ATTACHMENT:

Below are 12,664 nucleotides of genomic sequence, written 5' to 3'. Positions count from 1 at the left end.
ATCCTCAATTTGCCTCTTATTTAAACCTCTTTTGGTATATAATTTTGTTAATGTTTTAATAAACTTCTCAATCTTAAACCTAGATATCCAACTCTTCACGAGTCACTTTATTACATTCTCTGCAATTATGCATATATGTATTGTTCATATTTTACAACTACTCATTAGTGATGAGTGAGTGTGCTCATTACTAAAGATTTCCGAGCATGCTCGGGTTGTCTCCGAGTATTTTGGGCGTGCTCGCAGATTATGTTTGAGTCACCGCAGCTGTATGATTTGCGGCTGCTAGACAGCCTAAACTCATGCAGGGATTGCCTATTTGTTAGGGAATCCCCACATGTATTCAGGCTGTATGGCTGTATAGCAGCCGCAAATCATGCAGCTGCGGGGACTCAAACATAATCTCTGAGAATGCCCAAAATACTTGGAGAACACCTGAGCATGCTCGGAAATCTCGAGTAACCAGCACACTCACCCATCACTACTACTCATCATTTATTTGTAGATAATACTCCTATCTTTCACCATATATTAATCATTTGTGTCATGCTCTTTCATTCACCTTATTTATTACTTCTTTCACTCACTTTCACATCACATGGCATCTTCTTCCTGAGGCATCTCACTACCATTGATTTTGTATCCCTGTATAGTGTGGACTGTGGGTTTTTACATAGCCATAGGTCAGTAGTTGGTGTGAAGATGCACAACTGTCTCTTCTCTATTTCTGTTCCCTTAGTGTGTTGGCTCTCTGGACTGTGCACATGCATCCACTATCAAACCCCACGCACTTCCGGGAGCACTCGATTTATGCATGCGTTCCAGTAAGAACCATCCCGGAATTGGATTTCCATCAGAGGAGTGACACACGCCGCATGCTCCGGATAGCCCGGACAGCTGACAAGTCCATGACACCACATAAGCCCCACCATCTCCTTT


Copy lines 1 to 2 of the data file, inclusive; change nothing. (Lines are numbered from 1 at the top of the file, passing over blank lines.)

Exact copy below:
Below are 12,664 nucleotides of genomic sequence, written 5' to 3'. Positions count from 1 at the left end.
ATCCTCAATTTGCCTCTTATTTAAACCTCTTTTGGTATATAATTTTGTTAATGTTTTAATAAACTTCTCAATCTTAAACCTAGATATCCAACTCTTCACGAGTCACTTTATTACATTCTCTGCAATTATGCATATATGTATTGTTCATATTTTACAACTACTCATTAGTGATGAGTGAGTGTGCTCATTACTAAAGATTTCCGAGCATGCTCGGGTTGTCTCCGAGTATTTTGGGCGTGCTCGCAGATTATGTTTGAGTCACCGCAGCTGTATGATTTGCGGCTGCTAGACAGCCTAAACTCATGCAGGGATTGCCTATTTGTTAGGGAATCCCCACATGTATTCAGGCTGTATGGCTGTATAGCAGCCGCAAATCATGCAGCTGCGGGGACTCAAACATAATCTCTGAGAATGCCCAAAATACTTGGAGAACACCTGAGCATGCTCGGAAATCTCGAGTAACCAGCACACTCACCCATCACTACTACTCATCATTTATTTGTAGATAATACTCCTATCTTTCACCATATATTAATCATTTGTGTCATGCTCTTTCATTCACCTTATTTATTACTTCTTTCACTCACTTTCACATCACATGGCATCTTCTTCCTGAGGCATCTCACTACCATTGATTTTGTATCCCTGTATAGTGTGGACTGTGGGTTTTTACATAGCCATAGGTCAGTAGTTGGTGTGAAGATGCACAACTGTCTCTTCTCTATTTCTGTTCCCTTAGTGTGTTGGCTCTCTGGACTGTGCACATGCATCCACTATCAAACCCCACGCACTTCCGGGAGCACTCGATTTATGCATGCGTTCCAGTAAGAACCATCCCGGAATTGGATTTCCATCAGAGGAGTGACACACGCCGCATGCTCCGGATAGCCCGGACAGCTGACAAGTCCATGACACCACATAAGCCCCACCATCTCCTTT